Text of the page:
Critics disputed that argument, saying the development of two engines represented an enormous extra expense with no guarantee that it would yield savings. They also accused GE and Rolls Royce of exploiting their presence in key congressional districts around the country -- factories doing work on the engine are located within a few miles of districts held by House Speaker John Boehner, R.-Ohio, and Majority Leader Eric Cantor, R.-Virginia.

The competing arguments helped fuel one of the most costly lobbying and PR campaigns in Washington in recent memory. The clash came to a head earlier this year as congressional leaders and the president negotiated the final details of the 2011 budget under a threat of a government shutdown. The engine project wound up on the cutting room floor.

GE, which according to the Center for Responsive Politics has spent more on lobbying over the past decade than any other American company, vowed Monday to continue to work on the project in the hopes it could be revived as Congress takes up the 2012 budget.

"While we are deeply disappointed by the DoD's 'Notice of Termination,' GE and Rolls-Royce remain committed to the [engine] and the significant benefits it brings to the American taxpayer and our fighting men and women," GE spokesman Rick Kennedy said in an email to ABC News.

"GE and Rolls-Royce will work closely with our Congressional supporters during the 2012 budget process in pursuit of incorporating the engine into the program, and preserving competition," Kennedy said. "We continue to be encouraged by the bi-partisan support for the engine on the merits of its performance and value. There is a significant willingness in Congress to revisit the [engine] funding debate as the consequences of terminating the engine are being fully understood."

Copyright 2011 ABC News Radio


Critics Slam Obama Admin. for 'Hiding' Massive Saudi Arms Deal

Photo Courtesy - JIM WATSON/AFP/Getty Images(WASHINGTON) -- The Obama administration has quietly forged ahead with its proposal to sell $60 billion worth of fighter jets and attack helicopters to Saudi Arabia without the usual amount of Congressional oversight, despite questions raised in legislative inquiries and in an internal congressional report about the wisdom of the deal.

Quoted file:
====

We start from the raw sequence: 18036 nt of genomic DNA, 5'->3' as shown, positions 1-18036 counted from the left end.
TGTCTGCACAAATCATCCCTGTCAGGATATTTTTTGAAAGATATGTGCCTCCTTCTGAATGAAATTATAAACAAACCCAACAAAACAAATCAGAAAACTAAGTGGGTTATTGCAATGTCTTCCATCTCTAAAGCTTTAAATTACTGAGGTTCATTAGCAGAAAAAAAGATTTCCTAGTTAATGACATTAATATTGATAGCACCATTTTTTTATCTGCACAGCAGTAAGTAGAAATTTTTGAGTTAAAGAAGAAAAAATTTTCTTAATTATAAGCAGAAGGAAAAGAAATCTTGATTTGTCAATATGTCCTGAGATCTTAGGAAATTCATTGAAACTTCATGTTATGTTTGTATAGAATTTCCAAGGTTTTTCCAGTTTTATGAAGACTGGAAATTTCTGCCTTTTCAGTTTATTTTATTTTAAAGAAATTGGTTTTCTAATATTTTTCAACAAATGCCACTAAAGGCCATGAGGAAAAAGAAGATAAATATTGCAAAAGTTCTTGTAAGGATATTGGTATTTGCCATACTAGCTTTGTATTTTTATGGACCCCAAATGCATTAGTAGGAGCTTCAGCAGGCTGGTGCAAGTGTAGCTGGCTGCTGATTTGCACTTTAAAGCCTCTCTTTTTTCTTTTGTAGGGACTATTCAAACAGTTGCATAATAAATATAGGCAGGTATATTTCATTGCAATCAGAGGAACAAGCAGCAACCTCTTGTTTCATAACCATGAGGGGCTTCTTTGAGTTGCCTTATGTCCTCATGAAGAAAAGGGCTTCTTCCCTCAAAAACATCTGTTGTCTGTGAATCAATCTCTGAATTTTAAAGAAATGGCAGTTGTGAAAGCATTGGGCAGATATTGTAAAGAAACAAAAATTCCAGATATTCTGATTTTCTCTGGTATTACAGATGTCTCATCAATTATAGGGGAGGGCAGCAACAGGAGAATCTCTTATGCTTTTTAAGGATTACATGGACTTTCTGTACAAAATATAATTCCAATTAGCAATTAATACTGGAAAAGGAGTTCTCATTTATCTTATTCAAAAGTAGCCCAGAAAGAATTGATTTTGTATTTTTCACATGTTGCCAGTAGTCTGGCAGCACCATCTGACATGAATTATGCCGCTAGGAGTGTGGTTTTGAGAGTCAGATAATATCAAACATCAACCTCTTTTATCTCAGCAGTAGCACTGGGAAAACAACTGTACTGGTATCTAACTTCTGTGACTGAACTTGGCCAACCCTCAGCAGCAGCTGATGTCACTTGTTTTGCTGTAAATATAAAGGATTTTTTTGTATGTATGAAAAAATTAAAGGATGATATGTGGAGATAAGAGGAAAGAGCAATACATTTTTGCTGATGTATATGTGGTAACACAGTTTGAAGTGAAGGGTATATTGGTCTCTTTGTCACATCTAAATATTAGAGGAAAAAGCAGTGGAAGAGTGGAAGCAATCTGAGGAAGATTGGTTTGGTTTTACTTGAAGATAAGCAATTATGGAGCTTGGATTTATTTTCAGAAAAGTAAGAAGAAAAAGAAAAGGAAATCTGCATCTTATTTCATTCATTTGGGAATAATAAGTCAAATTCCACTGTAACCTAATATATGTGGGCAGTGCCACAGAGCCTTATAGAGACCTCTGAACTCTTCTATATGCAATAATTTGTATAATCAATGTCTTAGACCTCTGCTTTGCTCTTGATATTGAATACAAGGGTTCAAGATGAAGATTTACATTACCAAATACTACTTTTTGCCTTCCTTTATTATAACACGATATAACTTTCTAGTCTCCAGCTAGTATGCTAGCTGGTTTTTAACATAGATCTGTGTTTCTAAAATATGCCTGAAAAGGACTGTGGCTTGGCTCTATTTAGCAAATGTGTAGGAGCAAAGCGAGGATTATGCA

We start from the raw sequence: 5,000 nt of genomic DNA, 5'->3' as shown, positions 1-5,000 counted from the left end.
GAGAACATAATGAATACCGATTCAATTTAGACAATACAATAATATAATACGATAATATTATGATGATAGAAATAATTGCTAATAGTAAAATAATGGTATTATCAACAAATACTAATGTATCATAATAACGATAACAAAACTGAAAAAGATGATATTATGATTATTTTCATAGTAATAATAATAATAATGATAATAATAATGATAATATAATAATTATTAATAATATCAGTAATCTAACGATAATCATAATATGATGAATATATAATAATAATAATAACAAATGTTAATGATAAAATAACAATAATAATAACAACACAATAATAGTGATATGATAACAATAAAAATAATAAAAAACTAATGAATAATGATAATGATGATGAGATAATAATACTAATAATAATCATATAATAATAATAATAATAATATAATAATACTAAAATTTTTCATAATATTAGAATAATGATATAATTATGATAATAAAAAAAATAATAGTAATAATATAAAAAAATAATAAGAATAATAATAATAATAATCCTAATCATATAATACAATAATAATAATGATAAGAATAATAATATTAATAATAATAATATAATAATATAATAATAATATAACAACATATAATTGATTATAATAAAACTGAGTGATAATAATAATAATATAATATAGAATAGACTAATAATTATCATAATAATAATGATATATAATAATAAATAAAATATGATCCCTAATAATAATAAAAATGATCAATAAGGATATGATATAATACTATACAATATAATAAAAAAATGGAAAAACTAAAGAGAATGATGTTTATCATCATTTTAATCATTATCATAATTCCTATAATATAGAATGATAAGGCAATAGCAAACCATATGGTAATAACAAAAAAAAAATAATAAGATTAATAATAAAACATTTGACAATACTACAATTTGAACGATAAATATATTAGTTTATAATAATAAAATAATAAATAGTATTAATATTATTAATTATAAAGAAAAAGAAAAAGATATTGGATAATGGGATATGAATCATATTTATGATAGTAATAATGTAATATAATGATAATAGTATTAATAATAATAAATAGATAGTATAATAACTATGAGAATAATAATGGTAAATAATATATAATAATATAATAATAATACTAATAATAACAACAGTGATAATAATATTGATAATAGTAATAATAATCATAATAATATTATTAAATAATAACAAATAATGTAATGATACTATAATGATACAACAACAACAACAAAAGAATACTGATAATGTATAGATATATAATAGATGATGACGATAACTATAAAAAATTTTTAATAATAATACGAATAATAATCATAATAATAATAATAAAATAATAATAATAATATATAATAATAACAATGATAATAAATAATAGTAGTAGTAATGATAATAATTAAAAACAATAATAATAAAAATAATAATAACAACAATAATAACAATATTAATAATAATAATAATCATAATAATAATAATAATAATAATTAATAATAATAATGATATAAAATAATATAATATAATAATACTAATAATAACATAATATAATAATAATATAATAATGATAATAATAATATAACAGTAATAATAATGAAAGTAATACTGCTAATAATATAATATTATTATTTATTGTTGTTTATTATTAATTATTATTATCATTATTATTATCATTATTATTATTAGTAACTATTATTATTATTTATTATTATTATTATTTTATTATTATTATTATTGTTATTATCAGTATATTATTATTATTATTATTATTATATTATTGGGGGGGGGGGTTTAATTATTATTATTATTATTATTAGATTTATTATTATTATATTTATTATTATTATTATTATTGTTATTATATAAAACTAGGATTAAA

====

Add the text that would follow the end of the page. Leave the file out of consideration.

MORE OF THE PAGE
The massive arms deal would be the single largest sale of weapons to a foreign nation in the history of the U.S., outfitting Saudi Arabia with a fully modernized, potent new air force.

But some critics are questioning the arrangement, and the seemingly backdoor efforts by the Obama administration to avoid a more probing congressional review. Congress was only notified about the deal last month, just as members were headed home for the November elections, leaving members of Congress just 30 days to review the sale and raise objections. The shortened review period concludes Saturday. With most members leaving Washington on Friday, any significant effort to block the deal appears dead for now, officials said.

The Obama administration has touted the deal as a boon for American jobs, and as a move to solidify the alliance between the U.S. and Saudi Arabia at a time when American intelligence is dependent on the Islamic nation for help in the war on terror. Earlier this month, it was a tip from Saudi intelligence that helped foil an al Qaeda plot to hide a bomb in a desktop printer aboard a UPS cargo plane.

The arrangement would ship 84 F-15 fighter jets and more than 175 attack helicopters to the Saudis over the next 15 years. The choppers in particular, would "bolster Saudi Arabia's counterterrorism capabilities," Gates and Clinton wrote in their letter this week to congressional leaders.

Copyright 2010 ABC News Radio